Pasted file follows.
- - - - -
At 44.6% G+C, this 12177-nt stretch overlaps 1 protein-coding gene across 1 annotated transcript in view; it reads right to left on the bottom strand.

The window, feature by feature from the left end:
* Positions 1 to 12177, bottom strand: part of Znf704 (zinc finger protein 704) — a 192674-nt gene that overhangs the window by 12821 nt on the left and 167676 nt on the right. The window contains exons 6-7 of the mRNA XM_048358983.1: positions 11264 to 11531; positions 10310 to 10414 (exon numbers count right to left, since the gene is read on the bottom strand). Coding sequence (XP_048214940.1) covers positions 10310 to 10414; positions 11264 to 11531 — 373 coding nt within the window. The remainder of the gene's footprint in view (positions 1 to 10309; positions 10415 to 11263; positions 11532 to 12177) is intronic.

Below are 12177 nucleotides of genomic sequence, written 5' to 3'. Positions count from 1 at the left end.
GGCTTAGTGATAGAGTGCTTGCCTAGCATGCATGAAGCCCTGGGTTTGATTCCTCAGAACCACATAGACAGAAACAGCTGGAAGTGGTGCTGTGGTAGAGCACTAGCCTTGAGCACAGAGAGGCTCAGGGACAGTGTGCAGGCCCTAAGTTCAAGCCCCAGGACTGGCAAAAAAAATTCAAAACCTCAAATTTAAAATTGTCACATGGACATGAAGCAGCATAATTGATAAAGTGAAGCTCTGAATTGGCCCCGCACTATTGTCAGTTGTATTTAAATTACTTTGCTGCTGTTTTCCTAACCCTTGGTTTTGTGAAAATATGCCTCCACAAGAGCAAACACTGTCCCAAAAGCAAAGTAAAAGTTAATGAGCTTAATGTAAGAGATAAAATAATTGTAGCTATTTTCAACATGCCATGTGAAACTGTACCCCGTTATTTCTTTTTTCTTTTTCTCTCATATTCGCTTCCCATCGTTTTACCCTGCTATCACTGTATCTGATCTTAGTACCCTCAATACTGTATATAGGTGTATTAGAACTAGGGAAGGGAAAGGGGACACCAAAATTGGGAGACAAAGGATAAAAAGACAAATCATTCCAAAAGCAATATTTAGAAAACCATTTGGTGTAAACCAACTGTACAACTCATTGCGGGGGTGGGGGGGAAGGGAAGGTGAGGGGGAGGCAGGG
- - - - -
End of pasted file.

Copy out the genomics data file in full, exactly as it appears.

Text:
At 44.6% G+C, this 12177-nt stretch overlaps 1 protein-coding gene across 1 annotated transcript in view; it reads right to left on the bottom strand.

The window, feature by feature from the left end:
* Positions 1 to 12177, bottom strand: part of Znf704 (zinc finger protein 704) — a 192674-nt gene that overhangs the window by 12821 nt on the left and 167676 nt on the right. The window contains exons 6-7 of the mRNA XM_048358983.1: positions 11264 to 11531; positions 10310 to 10414 (exon numbers count right to left, since the gene is read on the bottom strand). Coding sequence (XP_048214940.1) covers positions 10310 to 10414; positions 11264 to 11531 — 373 coding nt within the window. The remainder of the gene's footprint in view (positions 1 to 10309; positions 10415 to 11263; positions 11532 to 12177) is intronic.

Below are 12177 nucleotides of genomic sequence, written 5' to 3'. Positions count from 1 at the left end.
GGCTTAGTGATAGAGTGCTTGCCTAGCATGCATGAAGCCCTGGGTTTGATTCCTCAGAACCACATAGACAGAAACAGCTGGAAGTGGTGCTGTGGTAGAGCACTAGCCTTGAGCACAGAGAGGCTCAGGGACAGTGTGCAGGCCCTAAGTTCAAGCCCCAGGACTGGCAAAAAAAATTCAAAACCTCAAATTTAAAATTGTCACATGGACATGAAGCAGCATAATTGATAAAGTGAAGCTCTGAATTGGCCCCGCACTATTGTCAGTTGTATTTAAATTACTTTGCTGCTGTTTTCCTAACCCTTGGTTTTGTGAAAATATGCCTCCACAAGAGCAAACACTGTCCCAAAAGCAAAGTAAAAGTTAATGAGCTTAATGTAAGAGATAAAATAATTGTAGCTATTTTCAACATGCCATGTGAAACTGTACCCCGTTATTTCTTTTTTCTTTTTCTCTCATATTCGCTTCCCATCGTTTTACCCTGCTATCACTGTATCTGATCTTAGTACCCTCAATACTGTATATAGGTGTATTAGAACTAGGGAAGGGAAAGGGGACACCAAAATTGGGAGACAAAGGATAAAAAGACAAATCATTCCAAAAGCAATATTTAGAAAACCATTTGGTGTAAACCAACTGTACAACTCATTGCGGGGGTGGGGGGGAAGGGAAGGTGAGGGGGAGGCAGGG